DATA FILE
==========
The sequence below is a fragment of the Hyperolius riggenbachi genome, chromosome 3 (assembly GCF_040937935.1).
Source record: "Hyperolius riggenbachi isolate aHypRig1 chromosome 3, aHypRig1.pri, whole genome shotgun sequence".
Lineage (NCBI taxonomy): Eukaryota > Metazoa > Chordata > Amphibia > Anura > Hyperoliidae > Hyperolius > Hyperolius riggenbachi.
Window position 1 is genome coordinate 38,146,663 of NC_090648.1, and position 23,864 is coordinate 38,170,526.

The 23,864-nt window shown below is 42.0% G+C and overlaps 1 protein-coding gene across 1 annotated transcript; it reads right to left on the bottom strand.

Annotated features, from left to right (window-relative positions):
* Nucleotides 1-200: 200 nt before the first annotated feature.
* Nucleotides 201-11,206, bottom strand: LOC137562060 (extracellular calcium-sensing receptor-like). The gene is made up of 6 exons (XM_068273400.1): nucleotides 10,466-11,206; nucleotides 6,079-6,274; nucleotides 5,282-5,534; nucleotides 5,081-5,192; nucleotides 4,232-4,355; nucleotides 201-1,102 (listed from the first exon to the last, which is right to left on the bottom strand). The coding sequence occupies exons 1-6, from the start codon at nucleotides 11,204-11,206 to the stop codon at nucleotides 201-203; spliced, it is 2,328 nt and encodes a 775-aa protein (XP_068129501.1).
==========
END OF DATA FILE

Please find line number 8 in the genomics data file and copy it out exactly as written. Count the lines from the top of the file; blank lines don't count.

* Nucleotides 201-11,206, bottom strand: LOC137562060 (extracellular calcium-sensing receptor-like). The gene is made up of 6 exons (XM_068273400.1): nucleotides 10,466-11,206; nucleotides 6,079-6,274; nucleotides 5,282-5,534; nucleotides 5,081-5,192; nucleotides 4,232-4,355; nucleotides 201-1,102 (listed from the first exon to the last, which is right to left on the bottom strand). The coding sequence occupies exons 1-6, from the start codon at nucleotides 11,204-11,206 to the stop codon at nucleotides 201-203; spliced, it is 2,328 nt and encodes a 775-aa protein (XP_068129501.1).